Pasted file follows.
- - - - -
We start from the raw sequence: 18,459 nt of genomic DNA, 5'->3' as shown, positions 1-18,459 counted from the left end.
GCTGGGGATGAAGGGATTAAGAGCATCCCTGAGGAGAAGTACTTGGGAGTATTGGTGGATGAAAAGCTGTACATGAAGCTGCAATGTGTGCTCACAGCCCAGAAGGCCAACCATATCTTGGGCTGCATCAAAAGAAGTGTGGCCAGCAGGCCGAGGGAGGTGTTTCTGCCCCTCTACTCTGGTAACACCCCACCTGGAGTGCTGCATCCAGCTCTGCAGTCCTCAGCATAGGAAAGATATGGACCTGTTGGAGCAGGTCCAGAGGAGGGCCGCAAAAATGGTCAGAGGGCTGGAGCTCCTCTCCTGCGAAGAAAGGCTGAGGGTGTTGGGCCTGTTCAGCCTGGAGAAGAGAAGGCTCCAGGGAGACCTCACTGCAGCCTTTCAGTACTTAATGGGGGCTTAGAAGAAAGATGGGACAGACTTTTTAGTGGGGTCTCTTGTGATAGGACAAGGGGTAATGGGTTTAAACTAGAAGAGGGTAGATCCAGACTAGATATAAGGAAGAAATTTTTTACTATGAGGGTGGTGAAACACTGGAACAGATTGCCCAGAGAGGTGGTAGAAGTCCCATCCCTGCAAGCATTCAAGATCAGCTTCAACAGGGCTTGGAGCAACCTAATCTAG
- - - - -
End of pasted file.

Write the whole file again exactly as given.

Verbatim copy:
We start from the raw sequence: 18,459 nt of genomic DNA, 5'->3' as shown, positions 1-18,459 counted from the left end.
GCTGGGGATGAAGGGATTAAGAGCATCCCTGAGGAGAAGTACTTGGGAGTATTGGTGGATGAAAAGCTGTACATGAAGCTGCAATGTGTGCTCACAGCCCAGAAGGCCAACCATATCTTGGGCTGCATCAAAAGAAGTGTGGCCAGCAGGCCGAGGGAGGTGTTTCTGCCCCTCTACTCTGGTAACACCCCACCTGGAGTGCTGCATCCAGCTCTGCAGTCCTCAGCATAGGAAAGATATGGACCTGTTGGAGCAGGTCCAGAGGAGGGCCGCAAAAATGGTCAGAGGGCTGGAGCTCCTCTCCTGCGAAGAAAGGCTGAGGGTGTTGGGCCTGTTCAGCCTGGAGAAGAGAAGGCTCCAGGGAGACCTCACTGCAGCCTTTCAGTACTTAATGGGGGCTTAGAAGAAAGATGGGACAGACTTTTTAGTGGGGTCTCTTGTGATAGGACAAGGGGTAATGGGTTTAAACTAGAAGAGGGTAGATCCAGACTAGATATAAGGAAGAAATTTTTTACTATGAGGGTGGTGAAACACTGGAACAGATTGCCCAGAGAGGTGGTAGAAGTCCCATCCCTGCAAGCATTCAAGATCAGCTTCAACAGGGCTTGGAGCAACCTAATCTAG